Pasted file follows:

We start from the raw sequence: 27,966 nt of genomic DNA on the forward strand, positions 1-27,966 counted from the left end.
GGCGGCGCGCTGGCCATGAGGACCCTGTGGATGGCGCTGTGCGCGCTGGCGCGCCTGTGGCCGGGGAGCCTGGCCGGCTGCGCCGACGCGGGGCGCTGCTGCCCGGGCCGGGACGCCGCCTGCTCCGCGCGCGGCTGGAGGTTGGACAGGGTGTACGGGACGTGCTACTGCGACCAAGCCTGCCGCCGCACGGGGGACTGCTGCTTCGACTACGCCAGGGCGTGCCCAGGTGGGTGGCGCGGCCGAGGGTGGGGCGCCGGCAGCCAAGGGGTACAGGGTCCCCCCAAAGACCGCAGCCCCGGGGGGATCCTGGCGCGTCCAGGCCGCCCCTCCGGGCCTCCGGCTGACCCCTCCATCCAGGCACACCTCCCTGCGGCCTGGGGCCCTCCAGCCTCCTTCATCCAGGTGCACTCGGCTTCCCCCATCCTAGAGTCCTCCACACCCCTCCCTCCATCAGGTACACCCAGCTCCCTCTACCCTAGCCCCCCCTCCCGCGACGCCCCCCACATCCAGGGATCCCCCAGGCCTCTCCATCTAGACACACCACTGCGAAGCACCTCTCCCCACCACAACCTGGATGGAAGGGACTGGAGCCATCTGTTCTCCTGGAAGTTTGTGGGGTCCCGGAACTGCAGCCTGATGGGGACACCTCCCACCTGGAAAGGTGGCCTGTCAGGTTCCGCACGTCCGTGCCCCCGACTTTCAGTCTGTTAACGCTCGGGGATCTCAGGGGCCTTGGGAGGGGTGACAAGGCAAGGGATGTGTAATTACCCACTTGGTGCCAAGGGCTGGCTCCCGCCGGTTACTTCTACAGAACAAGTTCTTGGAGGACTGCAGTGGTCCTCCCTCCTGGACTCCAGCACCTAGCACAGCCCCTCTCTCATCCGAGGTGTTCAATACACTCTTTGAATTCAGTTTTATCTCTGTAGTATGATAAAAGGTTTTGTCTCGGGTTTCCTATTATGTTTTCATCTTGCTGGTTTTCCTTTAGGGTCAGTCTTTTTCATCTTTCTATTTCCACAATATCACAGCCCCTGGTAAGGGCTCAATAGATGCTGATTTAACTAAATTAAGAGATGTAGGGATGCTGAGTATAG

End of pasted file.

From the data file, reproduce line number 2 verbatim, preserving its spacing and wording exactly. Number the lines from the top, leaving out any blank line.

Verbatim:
GGCGGCGCGCTGGCCATGAGGACCCTGTGGATGGCGCTGTGCGCGCTGGCGCGCCTGTGGCCGGGGAGCCTGGCCGGCTGCGCCGACGCGGGGCGCTGCTGCCCGGGCCGGGACGCCGCCTGCTCCGCGCGCGGCTGGAGGTTGGACAGGGTGTACGGGACGTGCTACTGCGACCAAGCCTGCCGCCGCACGGGGGACTGCTGCTTCGACTACGCCAGGGCGTGCCCAGGTGGGTGGCGCGGCCGAGGGTGGGGCGCCGGCAGCCAAGGGGTACAGGGTCCCCCCAAAGACCGCAGCCCCGGGGGGATCCTGGCGCGTCCAGGCCGCCCCTCCGGGCCTCCGGCTGACCCCTCCATCCAGGCACACCTCCCTGCGGCCTGGGGCCCTCCAGCCTCCTTCATCCAGGTGCACTCGGCTTCCCCCATCCTAGAGTCCTCCACACCCCTCCCTCCATCAGGTACACCCAGCTCCCTCTACCCTAGCCCCCCCTCCCGCGACGCCCCCCACATCCAGGGATCCCCCAGGCCTCTCCATCTAGACACACCACTGCGAAGCACCTCTCCCCACCACAACCTGGATGGAAGGGACTGGAGCCATCTGTTCTCCTGGAAGTTTGTGGGGTCCCGGAACTGCAGCCTGATGGGGACACCTCCCACCTGGAAAGGTGGCCTGTCAGGTTCCGCACGTCCGTGCCCCCGACTTTCAGTCTGTTAACGCTCGGGGATCTCAGGGGCCTTGGGAGGGGTGACAAGGCAAGGGATGTGTAATTACCCACTTGGTGCCAAGGGCTGGCTCCCGCCGGTTACTTCTACAGAACAAGTTCTTGGAGGACTGCAGTGGTCCTCCCTCCTGGACTCCAGCACCTAGCACAGCCCCTCTCTCATCCGAGGTGTTCAATACACTCTTTGAATTCAGTTTTATCTCTGTAGTATGATAAAAGGTTTTGTCTCGGGTTTCCTATTATGTTTTCATCTTGCTGGTTTTCCTTTAGGGTCAGTCTTTTTCATCTTTCTATTTCCACAATATCACAGCCCCTGGTAAGGGCTCAATAGATGCTGATTTAACTAAATTAAGAGATGTAGGGATGCTGAGTATAG